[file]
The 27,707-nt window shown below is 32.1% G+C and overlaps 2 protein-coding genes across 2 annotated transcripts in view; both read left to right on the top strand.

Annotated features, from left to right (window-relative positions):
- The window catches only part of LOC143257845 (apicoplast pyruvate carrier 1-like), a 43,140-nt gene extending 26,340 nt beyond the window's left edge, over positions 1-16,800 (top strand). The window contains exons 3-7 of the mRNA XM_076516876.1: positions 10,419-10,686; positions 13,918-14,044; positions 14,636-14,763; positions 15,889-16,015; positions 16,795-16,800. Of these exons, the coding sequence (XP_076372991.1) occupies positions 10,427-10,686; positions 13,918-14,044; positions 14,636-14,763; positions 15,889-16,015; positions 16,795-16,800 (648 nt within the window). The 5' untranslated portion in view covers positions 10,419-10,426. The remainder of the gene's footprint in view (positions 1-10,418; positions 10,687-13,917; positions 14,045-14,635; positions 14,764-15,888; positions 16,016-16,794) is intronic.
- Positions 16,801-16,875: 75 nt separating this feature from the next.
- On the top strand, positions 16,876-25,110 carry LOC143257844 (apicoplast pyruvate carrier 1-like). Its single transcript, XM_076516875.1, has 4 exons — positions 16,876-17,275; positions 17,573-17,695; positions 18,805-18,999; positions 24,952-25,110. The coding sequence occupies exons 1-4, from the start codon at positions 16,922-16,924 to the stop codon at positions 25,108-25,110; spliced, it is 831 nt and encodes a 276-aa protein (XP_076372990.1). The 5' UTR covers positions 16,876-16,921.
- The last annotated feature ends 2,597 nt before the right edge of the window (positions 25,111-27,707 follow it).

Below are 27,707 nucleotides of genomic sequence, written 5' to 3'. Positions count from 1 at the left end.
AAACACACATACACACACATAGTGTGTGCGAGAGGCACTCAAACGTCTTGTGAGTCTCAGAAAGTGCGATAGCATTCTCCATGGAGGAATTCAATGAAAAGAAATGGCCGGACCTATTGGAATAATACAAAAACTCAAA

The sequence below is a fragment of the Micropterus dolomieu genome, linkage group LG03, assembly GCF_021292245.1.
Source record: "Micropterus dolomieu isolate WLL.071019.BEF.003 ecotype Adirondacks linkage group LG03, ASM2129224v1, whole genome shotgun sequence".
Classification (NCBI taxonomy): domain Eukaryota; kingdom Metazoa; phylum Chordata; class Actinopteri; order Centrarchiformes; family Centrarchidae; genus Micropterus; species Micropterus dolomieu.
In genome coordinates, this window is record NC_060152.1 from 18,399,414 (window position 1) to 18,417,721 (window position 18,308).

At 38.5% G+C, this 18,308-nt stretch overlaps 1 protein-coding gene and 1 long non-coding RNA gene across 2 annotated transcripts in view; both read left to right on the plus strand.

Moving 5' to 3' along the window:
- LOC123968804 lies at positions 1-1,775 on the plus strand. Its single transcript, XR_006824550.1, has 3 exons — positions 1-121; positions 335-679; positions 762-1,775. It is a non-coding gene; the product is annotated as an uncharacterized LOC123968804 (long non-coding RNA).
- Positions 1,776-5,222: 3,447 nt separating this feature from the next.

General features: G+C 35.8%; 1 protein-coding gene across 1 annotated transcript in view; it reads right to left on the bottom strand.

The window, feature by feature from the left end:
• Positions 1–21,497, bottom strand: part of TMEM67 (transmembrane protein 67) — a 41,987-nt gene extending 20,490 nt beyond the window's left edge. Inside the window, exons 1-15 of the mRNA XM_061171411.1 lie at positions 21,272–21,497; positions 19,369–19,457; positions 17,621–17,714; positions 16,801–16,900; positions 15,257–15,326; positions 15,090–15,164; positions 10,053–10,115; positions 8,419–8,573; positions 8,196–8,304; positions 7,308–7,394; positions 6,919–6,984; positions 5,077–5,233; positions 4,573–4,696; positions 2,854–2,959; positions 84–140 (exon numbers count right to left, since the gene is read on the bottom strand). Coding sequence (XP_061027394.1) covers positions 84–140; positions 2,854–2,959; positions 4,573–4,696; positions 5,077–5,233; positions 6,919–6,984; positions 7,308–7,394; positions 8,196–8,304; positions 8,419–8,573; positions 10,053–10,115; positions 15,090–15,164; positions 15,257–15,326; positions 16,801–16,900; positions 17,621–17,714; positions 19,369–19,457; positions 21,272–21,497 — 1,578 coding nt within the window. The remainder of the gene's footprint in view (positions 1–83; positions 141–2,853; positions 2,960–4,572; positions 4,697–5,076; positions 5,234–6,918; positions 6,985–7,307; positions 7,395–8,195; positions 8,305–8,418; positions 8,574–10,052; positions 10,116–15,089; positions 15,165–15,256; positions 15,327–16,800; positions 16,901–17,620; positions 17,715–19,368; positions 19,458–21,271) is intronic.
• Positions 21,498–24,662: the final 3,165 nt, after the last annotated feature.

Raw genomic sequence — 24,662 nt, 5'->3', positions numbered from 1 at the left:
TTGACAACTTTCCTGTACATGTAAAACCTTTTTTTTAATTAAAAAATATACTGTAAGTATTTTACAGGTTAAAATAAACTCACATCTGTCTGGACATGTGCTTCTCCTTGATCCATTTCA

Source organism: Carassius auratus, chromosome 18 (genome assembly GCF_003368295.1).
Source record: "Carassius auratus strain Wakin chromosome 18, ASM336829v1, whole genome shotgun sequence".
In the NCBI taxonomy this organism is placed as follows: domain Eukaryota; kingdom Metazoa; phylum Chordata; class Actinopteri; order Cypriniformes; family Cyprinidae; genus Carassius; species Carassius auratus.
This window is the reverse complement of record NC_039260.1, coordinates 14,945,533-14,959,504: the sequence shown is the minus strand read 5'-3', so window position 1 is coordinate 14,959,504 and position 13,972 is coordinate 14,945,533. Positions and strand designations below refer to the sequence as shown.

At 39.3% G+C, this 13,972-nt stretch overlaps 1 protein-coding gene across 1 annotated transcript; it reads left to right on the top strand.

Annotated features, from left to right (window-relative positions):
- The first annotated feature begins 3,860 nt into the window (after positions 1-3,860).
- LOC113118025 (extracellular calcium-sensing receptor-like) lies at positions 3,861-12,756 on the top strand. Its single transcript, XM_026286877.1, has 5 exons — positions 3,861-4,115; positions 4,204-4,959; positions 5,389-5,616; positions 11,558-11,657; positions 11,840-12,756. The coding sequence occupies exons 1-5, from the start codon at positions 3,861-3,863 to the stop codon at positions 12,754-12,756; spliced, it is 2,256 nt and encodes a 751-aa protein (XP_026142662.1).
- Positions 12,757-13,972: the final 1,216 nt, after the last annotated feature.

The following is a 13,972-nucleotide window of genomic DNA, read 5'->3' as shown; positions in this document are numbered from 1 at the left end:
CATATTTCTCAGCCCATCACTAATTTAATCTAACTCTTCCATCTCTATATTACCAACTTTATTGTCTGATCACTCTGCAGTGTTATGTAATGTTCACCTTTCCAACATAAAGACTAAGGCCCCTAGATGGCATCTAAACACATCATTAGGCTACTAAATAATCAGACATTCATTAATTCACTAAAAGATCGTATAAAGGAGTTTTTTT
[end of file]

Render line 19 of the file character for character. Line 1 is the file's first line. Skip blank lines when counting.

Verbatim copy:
• Positions 1–21,497, bottom strand: part of TMEM67 (transmembrane protein 67) — a 41,987-nt gene extending 20,490 nt beyond the window's left edge. Inside the window, exons 1-15 of the mRNA XM_061171411.1 lie at positions 21,272–21,497; positions 19,369–19,457; positions 17,621–17,714; positions 16,801–16,900; positions 15,257–15,326; positions 15,090–15,164; positions 10,053–10,115; positions 8,419–8,573; positions 8,196–8,304; positions 7,308–7,394; positions 6,919–6,984; positions 5,077–5,233; positions 4,573–4,696; positions 2,854–2,959; positions 84–140 (exon numbers count right to left, since the gene is read on the bottom strand). Coding sequence (XP_061027394.1) covers positions 84–140; positions 2,854–2,959; positions 4,573–4,696; positions 5,077–5,233; positions 6,919–6,984; positions 7,308–7,394; positions 8,196–8,304; positions 8,419–8,573; positions 10,053–10,115; positions 15,090–15,164; positions 15,257–15,326; positions 16,801–16,900; positions 17,621–17,714; positions 19,369–19,457; positions 21,272–21,497 — 1,578 coding nt within the window. The remainder of the gene's footprint in view (positions 1–83; positions 141–2,853; positions 2,960–4,572; positions 4,697–5,076; positions 5,234–6,918; positions 6,985–7,307; positions 7,395–8,195; positions 8,305–8,418; positions 8,574–10,052; positions 10,116–15,089; positions 15,165–15,256; positions 15,327–16,800; positions 16,901–17,620; positions 17,715–19,368; positions 19,458–21,271) is intronic.